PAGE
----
Interview with Angus Deaton: Critiques of Cosmopolitan Prioritarianism and Randomized Control Trials

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On his shift from “cosmopolitan prioritarianism” to “domestic prioritarianism”

If you try to find out what an economist believes philosophically, they will say it’s utilitarianism. … And so there’s a widespread belief in economics that poorer people deserved our attention more than less poor people, because an extra dollar given to someone who is really poor would do more good than an extra dollar going to someone who already had plenty. Philosophers nowadays call that “prioritarianism,” meaning people who have the lowest level of well-being are the ones who deserve the most at the margin.

The other dimension is “cosmopolitan,” meaning you apply this idea across the whole world, without paying attention to national boundaries. Many do seem to embrace cosmopolitan prioritarianism, in which you metaphorically line up everybody in the world from worst off to best off and you prioritize the people at the bottom — without regard to where they are.

I certainly believed this for a long time, and I spent many years consulting for the World Bank where this view was strongly held. But I now think it’s wrong for a number of reasons … One of them is that national boundaries really do matter. … We accept obligations for other people in our country, which we don’t accept for other people outside the country. So whether we like it or not, we’re locked in this tangle or this system of reciprocal obligation … Our fellow countrymen, whether we care for them because we feel like them or not, we have a responsibility for in terms of our taxes and welfare systems, such as they are, and so on. So that’s part of it.

The other part is my suspicion, and this is deeply controversial, that some of the poorest people in America are every bit as poor in terms of overall well-being as the people in Africa or India or wherever the aid agencies like to hold up in front of us. And again, that’s not just money. It’s living in a functional society with societal supports. For instance, if you read some of the ethnographic literature about the Mississippi Delta, there are horrible things going on there in people’s lives. I don’t know how to estimate those in terms of numbers, because we don’t have very good tools for that. But I do challenge the idea that there’s no global poverty in America. So I am increasingly drawn to a form of domestic prioritarianism in which I worry a lot about others in my country who have the least.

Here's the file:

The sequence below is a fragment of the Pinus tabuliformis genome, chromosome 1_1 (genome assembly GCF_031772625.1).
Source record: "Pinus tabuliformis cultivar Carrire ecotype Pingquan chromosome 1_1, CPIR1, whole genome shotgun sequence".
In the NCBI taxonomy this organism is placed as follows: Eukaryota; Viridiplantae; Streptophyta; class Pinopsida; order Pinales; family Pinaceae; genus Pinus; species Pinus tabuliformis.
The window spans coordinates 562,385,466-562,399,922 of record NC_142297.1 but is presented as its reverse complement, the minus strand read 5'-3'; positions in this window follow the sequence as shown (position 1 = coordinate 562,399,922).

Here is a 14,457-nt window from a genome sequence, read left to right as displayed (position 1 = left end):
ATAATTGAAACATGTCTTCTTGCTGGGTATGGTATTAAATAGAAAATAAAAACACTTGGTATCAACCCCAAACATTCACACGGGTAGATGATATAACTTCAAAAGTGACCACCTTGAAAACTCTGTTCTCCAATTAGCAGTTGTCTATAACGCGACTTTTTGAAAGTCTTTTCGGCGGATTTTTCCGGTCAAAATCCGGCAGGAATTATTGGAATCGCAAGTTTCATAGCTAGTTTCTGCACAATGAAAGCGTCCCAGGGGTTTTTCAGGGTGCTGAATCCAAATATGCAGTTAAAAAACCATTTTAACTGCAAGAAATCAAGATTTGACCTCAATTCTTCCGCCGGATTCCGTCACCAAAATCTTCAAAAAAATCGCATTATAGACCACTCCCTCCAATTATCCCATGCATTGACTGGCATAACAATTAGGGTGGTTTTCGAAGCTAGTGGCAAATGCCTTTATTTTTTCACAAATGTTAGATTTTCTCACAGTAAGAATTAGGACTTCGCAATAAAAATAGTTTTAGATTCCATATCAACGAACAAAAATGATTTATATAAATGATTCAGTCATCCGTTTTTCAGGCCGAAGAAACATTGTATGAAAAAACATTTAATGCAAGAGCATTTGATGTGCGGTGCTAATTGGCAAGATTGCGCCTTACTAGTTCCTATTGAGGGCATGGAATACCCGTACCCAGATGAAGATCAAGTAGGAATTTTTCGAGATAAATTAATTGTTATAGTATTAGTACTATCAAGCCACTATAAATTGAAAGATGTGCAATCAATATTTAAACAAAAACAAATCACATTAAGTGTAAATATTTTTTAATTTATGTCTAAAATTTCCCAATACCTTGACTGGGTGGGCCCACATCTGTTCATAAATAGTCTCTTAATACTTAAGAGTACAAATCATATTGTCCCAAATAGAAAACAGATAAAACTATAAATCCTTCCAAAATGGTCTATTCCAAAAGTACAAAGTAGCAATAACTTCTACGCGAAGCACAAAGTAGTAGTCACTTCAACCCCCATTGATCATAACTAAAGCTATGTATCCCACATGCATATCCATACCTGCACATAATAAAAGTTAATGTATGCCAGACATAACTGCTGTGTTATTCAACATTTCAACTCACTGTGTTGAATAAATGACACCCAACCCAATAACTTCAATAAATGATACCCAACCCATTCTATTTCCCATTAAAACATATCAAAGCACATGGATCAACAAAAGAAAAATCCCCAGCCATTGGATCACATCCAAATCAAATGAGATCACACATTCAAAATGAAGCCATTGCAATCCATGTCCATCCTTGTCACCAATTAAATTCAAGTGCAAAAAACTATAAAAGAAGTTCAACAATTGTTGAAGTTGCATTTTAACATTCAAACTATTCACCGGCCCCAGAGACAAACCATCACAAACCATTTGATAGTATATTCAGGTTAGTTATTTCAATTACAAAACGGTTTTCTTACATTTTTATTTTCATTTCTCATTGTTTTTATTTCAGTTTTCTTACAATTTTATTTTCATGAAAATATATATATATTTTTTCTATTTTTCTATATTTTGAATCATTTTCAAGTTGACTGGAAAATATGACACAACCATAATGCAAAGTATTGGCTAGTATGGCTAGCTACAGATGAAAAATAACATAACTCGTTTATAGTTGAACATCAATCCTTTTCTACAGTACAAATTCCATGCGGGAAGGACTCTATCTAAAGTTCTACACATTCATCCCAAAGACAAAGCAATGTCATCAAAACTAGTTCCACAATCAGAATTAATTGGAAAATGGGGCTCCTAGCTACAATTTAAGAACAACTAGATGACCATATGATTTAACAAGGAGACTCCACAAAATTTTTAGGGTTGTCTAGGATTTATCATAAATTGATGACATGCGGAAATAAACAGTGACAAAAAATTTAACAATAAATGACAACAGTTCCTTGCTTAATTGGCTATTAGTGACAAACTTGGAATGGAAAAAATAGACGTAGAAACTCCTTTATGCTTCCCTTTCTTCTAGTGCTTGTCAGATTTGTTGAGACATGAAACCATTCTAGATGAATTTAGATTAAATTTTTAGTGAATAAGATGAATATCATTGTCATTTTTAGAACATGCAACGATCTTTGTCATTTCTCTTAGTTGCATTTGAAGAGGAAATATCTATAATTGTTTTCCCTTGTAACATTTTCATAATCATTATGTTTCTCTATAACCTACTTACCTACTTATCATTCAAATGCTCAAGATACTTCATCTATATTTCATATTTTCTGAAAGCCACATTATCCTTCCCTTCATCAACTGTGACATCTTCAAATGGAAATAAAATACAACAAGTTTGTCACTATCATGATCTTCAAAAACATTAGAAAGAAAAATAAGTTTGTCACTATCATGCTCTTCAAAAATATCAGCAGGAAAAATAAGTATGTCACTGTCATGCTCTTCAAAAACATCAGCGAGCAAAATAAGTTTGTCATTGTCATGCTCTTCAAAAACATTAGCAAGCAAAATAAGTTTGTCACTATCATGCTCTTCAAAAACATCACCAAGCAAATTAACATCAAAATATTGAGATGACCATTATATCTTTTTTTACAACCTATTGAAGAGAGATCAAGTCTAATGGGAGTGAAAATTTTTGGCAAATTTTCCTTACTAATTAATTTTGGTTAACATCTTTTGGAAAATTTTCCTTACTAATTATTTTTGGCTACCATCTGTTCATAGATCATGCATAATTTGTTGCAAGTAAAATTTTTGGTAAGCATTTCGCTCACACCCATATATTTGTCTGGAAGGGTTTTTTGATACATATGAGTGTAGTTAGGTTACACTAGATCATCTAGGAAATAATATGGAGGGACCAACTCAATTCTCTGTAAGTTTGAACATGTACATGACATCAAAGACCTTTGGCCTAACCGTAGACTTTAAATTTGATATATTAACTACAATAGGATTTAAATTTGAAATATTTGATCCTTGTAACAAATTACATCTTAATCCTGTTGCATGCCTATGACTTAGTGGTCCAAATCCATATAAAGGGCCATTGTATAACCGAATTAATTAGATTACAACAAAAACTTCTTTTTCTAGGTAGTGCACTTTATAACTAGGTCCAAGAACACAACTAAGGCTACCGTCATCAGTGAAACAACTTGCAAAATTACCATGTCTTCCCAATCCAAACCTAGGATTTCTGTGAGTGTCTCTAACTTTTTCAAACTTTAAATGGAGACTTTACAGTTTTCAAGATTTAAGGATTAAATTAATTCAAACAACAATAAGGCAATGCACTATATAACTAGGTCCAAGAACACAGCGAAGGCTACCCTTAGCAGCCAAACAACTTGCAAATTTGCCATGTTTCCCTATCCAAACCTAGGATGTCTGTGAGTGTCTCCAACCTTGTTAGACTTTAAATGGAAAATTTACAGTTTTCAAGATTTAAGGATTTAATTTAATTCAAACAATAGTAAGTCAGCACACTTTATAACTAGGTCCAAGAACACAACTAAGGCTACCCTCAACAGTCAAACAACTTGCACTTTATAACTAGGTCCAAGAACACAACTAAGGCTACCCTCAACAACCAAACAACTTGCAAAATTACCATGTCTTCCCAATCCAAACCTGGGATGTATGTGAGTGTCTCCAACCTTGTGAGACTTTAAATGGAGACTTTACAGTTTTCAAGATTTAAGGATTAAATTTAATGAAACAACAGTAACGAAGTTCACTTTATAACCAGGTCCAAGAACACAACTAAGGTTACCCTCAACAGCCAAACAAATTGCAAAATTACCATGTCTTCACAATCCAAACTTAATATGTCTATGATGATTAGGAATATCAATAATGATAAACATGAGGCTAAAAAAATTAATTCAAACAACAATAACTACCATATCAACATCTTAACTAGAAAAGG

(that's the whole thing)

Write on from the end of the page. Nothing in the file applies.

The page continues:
On his doubts about the research methodology of randomized control experiments:

In the old days, we used to say here’s a regression and here’s a bunch of regression diseases. There’s a bunch of randomized controlled experiment diseases, too, which can get in the way.

People seem to think if you randomize — if you have two groups picked at random and one gets the treatment and one doesn’t — they say the only difference between the two groups is the treatment. But it’s dead wrong. When I used to teach this class, I would say, if I pick one of you at random with my eyes shut, and I pick another one with my eyes shut, does that make you identical? Of course not. You could argue that’s a large-sample or small-sample thing: If you pick a million people at random, then on average, they’re going to be the same in the two groups. And that’s true. But we don’t know how big it really has to be. And a lot of the experiments are pretty small. So it could be that the two groups you’re looking at are different at random but still different.

The other thing is that randomization can’t control for things that are the same in the two groups. That’s the external validity issue. One of my co-authors in the field of randomized controlled trials, the philosopher Nancy Cartwright, has an example that I like to give. There is famous work that Ed Miguel and Michael Kremer did on worms and deworming. They gave deworming pills in Kenya, and the kids who got the deworming pills did much better in school. Nancy lives in Oxford, and she said, “I have my granddaughter living with me and she’s not doing very well in school, so now I know what I should do, which is I should give her deworming pills, right?” But somewhere between Kenya and Oxford, the pills stop working.

So then, why and where? Of course, what’s on the line is there has to be worms or there has to be lack of sanitation or people are not wearing shoes or something, which is never in the experiment, because everybody in the experiment doesn’t have shoes. Or everybody in the experiment is walking around in an unsanitary field or something, and that’s not what you get in Oxford, so it’s not going to work there. But you have to know what these conditions are if you’re actually going to use those results. So sometimes these little experiments are not much more than anecdotes. You don’t really know what to take away from them. To paraphrase Bertrand Russell, you need a deeper view of the structure of reality.

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